Editor’s Note: Our storm coverage continues. Click here to read about the damage at OARDC in Wooster.
FARMERSTOWN, Ohio — Thursday evening, Sept. 16, Allen Miller was doing what he does every evening — milking the family’s cows under their bank barn.
But ordinary turned unordinary in an instant, when one of his sons noticed a large tornado about to pass over their farm along state Route 557.
“One of the boys come in the back and hollered ‘there’s a tornado coming. We got to go.'”
And they went — Allen and his children, into the milkhouse — to seek shelter from a storm that had the potential to take lives.
“I grabbed my little 10-year-old boy and I ran to the milkhouse. I said ‘everybody behind the milk tank.'”
That’s where they would stay until it was over, huddled together between the milk tank and the milk house wall.
No one at the farm was injured, nor any animals. But part of the barn roof was blown off, the doors were damaged and a house across the street sustained damage to its roof.
A short distance away, down the rugged country road of Township Road 183, Mose Miller and more than 100 friends and neighbors helped clean the rubble from a half-dozen destroyed buildings.
The upstairs loft of his dairy barn, the horse barn, farm shop and machinery shed were among those counted as a loss. Large gaping holes were left in the roof of the barn, where wind had ripped the metal completely off.
Some livestock were injured, with a couple losses. Miller and his family were in Kentucky at the time of the storm, a factor that likely played into their own safety.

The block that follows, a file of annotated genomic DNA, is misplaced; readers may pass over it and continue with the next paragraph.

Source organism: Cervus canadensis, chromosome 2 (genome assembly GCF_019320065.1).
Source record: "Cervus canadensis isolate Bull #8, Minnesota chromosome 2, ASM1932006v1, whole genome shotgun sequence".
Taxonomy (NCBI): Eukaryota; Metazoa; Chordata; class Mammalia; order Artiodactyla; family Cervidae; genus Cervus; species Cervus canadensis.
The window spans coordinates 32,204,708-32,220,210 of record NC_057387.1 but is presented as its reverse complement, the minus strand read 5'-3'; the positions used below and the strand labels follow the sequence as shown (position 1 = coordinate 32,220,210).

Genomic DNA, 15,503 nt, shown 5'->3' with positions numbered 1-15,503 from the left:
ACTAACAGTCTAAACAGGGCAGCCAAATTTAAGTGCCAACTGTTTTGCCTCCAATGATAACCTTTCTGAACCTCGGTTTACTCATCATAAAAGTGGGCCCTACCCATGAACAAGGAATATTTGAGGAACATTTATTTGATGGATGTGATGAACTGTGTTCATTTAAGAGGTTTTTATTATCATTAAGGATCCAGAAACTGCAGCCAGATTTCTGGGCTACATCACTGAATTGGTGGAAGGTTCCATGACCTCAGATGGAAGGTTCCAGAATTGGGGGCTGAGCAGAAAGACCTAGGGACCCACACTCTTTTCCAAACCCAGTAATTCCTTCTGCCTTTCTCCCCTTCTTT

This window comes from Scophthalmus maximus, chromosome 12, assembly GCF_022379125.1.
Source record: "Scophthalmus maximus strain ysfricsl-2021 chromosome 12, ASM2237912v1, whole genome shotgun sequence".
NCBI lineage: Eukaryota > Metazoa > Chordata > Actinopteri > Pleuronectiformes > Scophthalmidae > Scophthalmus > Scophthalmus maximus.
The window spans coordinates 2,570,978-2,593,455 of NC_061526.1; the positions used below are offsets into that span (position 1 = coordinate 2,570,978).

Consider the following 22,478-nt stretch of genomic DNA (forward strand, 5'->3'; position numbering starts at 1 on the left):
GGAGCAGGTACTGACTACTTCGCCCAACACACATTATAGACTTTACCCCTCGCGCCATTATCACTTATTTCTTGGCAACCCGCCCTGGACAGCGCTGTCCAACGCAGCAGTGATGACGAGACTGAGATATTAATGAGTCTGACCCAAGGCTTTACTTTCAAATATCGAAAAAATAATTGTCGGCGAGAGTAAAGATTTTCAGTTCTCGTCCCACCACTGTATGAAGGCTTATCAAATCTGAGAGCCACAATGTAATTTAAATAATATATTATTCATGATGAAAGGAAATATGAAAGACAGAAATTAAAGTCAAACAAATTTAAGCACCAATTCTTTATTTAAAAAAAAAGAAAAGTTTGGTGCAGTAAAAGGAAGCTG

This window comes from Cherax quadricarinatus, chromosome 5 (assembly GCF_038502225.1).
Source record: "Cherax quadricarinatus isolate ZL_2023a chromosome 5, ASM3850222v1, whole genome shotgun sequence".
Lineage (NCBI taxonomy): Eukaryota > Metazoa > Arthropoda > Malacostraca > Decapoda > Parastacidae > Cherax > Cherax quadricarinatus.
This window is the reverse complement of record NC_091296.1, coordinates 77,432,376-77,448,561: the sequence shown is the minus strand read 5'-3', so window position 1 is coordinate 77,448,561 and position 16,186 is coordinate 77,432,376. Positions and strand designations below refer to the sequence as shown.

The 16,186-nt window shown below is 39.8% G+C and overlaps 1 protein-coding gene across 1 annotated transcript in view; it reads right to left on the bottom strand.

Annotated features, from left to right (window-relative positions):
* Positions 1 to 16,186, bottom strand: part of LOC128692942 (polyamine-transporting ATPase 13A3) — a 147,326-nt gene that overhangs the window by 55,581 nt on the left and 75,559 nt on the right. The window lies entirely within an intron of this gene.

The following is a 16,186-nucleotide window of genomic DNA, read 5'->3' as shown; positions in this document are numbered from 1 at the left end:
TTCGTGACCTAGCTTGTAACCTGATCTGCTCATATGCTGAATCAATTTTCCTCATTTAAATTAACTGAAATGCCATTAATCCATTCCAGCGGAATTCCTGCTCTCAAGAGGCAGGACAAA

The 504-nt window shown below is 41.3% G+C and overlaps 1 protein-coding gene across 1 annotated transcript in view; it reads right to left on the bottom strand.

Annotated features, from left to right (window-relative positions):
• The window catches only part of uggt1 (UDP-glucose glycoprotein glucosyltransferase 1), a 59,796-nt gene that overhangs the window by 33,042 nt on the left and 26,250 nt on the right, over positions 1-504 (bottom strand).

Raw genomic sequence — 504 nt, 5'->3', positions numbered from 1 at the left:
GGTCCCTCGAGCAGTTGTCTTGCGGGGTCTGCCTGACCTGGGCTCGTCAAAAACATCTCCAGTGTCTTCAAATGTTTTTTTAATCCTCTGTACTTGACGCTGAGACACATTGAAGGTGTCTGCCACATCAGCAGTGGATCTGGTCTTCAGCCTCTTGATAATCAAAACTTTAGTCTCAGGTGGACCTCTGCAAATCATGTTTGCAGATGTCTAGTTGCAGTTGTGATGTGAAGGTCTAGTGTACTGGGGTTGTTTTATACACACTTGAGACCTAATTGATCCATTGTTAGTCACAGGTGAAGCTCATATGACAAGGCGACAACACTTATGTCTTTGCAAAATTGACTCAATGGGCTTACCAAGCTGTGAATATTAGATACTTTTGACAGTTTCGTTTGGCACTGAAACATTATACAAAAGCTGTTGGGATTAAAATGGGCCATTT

Short of words
Mose Miller had one word for the damage: “Unreal.”
But he commended his neighbors, who worked diligently the day after the storm, bringing in heavy construction equipment and establishing burn piles for debris.
Family friend Don Ryburn, of Washington, Pa., said he was in Holmes County delivering horses the night of the storm. He returned home, but decided to come back to help, along with his wife and son.
“They’re good people and we’ve known them for a long time,” he said.
One of the neighbors helping said he “thought with the many hills in the region, they’d be safe. But as another neighbor said, the tornado “bounced” off of the hills, causing destruction along the way.
The buildings were still being assessed late in the day Sept. 17, but it was likely some would still need to be disassembled and rebuilt, because of split beams, and damaged metal.
Mose Miller was still able to milk his cows, because the lower level of the barn was mostly undamaged, except for some structural shifting.
On Sept. 17, the National Weather Service confirmed the storm in Holmes County indeed was the result of a tornado.
It touched down about 2 miles southwest of Farmerstown in Clark Township and moved east to near State route 557, where it lifted.
The tornado left a three-mile path, damaging farm buildings and a few homes. Numerous trees also were reported down.
About a half-hour earlier, around 5:30 p.m., a tornado touched down in Wooster, Ohio, causing severe damage to Ohio State University’s Agricultural Research and Development Center. One minor injury was reported, and the individual declined to be treated.
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